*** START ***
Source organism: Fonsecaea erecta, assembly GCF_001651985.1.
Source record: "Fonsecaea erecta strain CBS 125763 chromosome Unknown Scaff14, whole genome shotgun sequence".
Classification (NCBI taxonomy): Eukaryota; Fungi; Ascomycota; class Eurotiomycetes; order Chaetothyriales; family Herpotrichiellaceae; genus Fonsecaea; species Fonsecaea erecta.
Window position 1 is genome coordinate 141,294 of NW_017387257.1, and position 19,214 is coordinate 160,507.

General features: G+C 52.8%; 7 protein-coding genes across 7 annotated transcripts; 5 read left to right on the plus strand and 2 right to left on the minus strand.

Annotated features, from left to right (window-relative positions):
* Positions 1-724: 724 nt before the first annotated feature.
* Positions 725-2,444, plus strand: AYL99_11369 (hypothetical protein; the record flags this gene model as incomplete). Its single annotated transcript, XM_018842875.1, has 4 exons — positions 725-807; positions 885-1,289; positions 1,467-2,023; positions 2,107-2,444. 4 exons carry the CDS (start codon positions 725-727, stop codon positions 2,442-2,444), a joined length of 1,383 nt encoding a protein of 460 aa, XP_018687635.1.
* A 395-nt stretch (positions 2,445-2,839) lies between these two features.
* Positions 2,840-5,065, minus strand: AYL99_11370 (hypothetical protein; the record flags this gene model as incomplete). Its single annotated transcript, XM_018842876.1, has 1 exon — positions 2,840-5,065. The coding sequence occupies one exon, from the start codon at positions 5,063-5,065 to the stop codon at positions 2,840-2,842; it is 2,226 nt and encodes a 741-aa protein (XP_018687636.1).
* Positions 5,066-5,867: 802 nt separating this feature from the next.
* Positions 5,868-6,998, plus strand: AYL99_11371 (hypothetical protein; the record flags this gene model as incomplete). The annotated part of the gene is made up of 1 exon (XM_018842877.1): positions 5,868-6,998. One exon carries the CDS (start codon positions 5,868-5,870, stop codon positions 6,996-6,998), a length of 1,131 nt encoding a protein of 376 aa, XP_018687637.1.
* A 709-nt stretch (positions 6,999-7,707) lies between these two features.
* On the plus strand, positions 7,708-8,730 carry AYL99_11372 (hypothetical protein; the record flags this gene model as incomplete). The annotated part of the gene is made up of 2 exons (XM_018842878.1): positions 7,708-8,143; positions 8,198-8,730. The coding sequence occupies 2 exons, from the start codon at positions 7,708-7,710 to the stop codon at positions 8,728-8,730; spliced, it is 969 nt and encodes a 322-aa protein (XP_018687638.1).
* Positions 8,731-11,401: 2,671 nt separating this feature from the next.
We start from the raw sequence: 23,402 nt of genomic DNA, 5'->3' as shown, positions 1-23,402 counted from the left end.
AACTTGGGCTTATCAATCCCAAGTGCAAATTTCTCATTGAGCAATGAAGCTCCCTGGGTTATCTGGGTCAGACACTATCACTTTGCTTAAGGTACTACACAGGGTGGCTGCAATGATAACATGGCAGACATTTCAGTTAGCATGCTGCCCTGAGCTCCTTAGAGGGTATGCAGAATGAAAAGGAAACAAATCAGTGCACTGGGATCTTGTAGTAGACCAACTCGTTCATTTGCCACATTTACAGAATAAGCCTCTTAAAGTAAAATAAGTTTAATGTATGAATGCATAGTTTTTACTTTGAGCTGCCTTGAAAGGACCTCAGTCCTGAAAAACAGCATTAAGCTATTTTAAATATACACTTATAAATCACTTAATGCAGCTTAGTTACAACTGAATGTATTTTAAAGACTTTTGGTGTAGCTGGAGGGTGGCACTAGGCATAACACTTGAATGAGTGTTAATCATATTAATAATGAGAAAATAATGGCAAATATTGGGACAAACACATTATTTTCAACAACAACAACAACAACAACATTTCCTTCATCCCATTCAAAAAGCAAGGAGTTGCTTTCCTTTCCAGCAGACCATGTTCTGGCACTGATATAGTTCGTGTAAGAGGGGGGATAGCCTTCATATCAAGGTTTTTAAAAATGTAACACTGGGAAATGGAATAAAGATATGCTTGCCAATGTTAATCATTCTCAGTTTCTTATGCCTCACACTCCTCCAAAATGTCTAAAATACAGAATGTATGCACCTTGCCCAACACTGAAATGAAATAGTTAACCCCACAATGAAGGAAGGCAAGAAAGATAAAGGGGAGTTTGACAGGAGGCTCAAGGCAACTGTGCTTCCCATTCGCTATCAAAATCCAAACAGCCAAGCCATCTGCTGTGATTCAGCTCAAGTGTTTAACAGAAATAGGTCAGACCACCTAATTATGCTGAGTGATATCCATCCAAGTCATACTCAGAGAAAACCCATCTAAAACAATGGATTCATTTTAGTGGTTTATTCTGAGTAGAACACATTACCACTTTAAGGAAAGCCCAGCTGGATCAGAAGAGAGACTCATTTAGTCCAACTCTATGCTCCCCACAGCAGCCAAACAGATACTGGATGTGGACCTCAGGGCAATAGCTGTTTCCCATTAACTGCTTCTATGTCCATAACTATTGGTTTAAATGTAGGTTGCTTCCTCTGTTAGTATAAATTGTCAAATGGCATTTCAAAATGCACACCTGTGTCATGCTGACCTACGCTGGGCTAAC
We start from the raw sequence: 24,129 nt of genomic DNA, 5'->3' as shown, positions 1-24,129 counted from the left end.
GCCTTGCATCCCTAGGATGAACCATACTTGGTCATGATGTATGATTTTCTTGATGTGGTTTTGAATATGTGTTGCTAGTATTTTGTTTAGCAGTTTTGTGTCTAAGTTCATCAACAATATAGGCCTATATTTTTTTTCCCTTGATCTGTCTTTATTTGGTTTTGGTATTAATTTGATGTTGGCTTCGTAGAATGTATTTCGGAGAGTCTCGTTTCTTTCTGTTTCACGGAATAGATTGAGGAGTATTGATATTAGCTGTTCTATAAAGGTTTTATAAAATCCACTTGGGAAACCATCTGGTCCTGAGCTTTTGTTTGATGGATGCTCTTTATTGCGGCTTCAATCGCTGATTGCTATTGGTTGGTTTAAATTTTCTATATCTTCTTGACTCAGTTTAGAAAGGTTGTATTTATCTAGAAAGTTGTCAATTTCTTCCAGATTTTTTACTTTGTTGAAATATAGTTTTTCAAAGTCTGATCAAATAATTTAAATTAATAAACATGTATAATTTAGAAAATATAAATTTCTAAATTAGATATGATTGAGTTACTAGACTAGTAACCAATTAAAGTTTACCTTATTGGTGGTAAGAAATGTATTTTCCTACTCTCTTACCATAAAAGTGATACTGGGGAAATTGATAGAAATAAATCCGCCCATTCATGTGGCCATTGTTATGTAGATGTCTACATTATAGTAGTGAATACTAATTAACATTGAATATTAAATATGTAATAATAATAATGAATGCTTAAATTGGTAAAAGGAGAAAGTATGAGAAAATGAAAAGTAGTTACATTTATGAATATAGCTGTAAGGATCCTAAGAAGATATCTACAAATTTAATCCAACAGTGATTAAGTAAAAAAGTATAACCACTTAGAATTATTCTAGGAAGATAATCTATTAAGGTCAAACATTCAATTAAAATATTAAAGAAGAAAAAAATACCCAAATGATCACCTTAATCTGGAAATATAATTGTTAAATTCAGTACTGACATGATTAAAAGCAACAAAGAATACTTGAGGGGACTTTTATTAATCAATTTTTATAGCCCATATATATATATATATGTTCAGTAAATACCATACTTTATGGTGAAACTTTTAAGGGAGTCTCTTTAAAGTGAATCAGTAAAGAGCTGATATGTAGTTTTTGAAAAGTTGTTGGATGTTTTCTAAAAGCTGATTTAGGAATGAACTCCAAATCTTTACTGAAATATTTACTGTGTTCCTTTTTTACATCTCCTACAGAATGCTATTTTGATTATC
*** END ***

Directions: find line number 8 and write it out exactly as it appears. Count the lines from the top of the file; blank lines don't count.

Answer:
* Positions 725-2,444, plus strand: AYL99_11369 (hypothetical protein; the record flags this gene model as incomplete). Its single annotated transcript, XM_018842875.1, has 4 exons — positions 725-807; positions 885-1,289; positions 1,467-2,023; positions 2,107-2,444. 4 exons carry the CDS (start codon positions 725-727, stop codon positions 2,442-2,444), a joined length of 1,383 nt encoding a protein of 460 aa, XP_018687635.1.